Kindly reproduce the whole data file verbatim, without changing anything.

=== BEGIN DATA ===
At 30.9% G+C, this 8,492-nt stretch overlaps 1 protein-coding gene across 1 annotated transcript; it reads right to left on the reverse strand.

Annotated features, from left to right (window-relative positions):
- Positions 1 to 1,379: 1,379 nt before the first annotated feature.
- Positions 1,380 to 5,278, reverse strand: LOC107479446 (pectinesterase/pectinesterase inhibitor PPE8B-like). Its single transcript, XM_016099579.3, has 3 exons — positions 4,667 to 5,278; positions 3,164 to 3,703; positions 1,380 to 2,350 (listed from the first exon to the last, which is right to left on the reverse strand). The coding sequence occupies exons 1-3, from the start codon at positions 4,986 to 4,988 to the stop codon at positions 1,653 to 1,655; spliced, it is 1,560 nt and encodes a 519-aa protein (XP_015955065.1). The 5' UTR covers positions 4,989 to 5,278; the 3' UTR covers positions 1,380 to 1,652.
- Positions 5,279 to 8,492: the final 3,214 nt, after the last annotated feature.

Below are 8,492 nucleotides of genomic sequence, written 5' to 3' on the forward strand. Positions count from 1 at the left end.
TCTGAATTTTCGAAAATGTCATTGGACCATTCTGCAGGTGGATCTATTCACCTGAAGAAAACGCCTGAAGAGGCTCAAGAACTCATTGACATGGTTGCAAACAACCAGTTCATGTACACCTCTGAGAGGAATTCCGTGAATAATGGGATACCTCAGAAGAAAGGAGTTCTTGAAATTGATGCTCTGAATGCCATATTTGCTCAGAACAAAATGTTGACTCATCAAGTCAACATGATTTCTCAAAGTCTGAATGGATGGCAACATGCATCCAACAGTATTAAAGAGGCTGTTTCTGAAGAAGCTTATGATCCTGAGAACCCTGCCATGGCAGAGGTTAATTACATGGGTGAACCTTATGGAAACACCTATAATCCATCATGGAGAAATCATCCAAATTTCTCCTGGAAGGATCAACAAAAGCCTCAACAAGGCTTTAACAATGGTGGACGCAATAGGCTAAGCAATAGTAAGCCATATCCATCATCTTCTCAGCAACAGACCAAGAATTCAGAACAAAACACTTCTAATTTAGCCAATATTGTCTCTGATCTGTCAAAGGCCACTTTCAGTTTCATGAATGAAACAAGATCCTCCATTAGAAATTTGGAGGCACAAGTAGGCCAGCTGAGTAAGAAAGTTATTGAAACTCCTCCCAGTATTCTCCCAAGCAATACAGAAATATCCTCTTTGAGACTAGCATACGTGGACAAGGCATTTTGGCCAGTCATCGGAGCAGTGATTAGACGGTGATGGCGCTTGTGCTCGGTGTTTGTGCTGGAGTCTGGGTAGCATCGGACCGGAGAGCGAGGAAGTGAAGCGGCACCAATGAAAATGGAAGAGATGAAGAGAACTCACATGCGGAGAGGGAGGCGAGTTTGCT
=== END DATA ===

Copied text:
At 30.9% G+C, this 8,492-nt stretch overlaps 1 protein-coding gene across 1 annotated transcript; it reads right to left on the reverse strand.

Annotated features, from left to right (window-relative positions):
- Positions 1 to 1,379: 1,379 nt before the first annotated feature.
- Positions 1,380 to 5,278, reverse strand: LOC107479446 (pectinesterase/pectinesterase inhibitor PPE8B-like). Its single transcript, XM_016099579.3, has 3 exons — positions 4,667 to 5,278; positions 3,164 to 3,703; positions 1,380 to 2,350 (listed from the first exon to the last, which is right to left on the reverse strand). The coding sequence occupies exons 1-3, from the start codon at positions 4,986 to 4,988 to the stop codon at positions 1,653 to 1,655; spliced, it is 1,560 nt and encodes a 519-aa protein (XP_015955065.1). The 5' UTR covers positions 4,989 to 5,278; the 3' UTR covers positions 1,380 to 1,652.
- Positions 5,279 to 8,492: the final 3,214 nt, after the last annotated feature.

Below are 8,492 nucleotides of genomic sequence, written 5' to 3' on the forward strand. Positions count from 1 at the left end.
TCTGAATTTTCGAAAATGTCATTGGACCATTCTGCAGGTGGATCTATTCACCTGAAGAAAACGCCTGAAGAGGCTCAAGAACTCATTGACATGGTTGCAAACAACCAGTTCATGTACACCTCTGAGAGGAATTCCGTGAATAATGGGATACCTCAGAAGAAAGGAGTTCTTGAAATTGATGCTCTGAATGCCATATTTGCTCAGAACAAAATGTTGACTCATCAAGTCAACATGATTTCTCAAAGTCTGAATGGATGGCAACATGCATCCAACAGTATTAAAGAGGCTGTTTCTGAAGAAGCTTATGATCCTGAGAACCCTGCCATGGCAGAGGTTAATTACATGGGTGAACCTTATGGAAACACCTATAATCCATCATGGAGAAATCATCCAAATTTCTCCTGGAAGGATCAACAAAAGCCTCAACAAGGCTTTAACAATGGTGGACGCAATAGGCTAAGCAATAGTAAGCCATATCCATCATCTTCTCAGCAACAGACCAAGAATTCAGAACAAAACACTTCTAATTTAGCCAATATTGTCTCTGATCTGTCAAAGGCCACTTTCAGTTTCATGAATGAAACAAGATCCTCCATTAGAAATTTGGAGGCACAAGTAGGCCAGCTGAGTAAGAAAGTTATTGAAACTCCTCCCAGTATTCTCCCAAGCAATACAGAAATATCCTCTTTGAGACTAGCATACGTGGACAAGGCATTTTGGCCAGTCATCGGAGCAGTGATTAGACGGTGATGGCGCTTGTGCTCGGTGTTTGTGCTGGAGTCTGGGTAGCATCGGACCGGAGAGCGAGGAAGTGAAGCGGCACCAATGAAAATGGAAGAGATGAAGAGAACTCACATGCGGAGAGGGAGGCGAGTTTGCT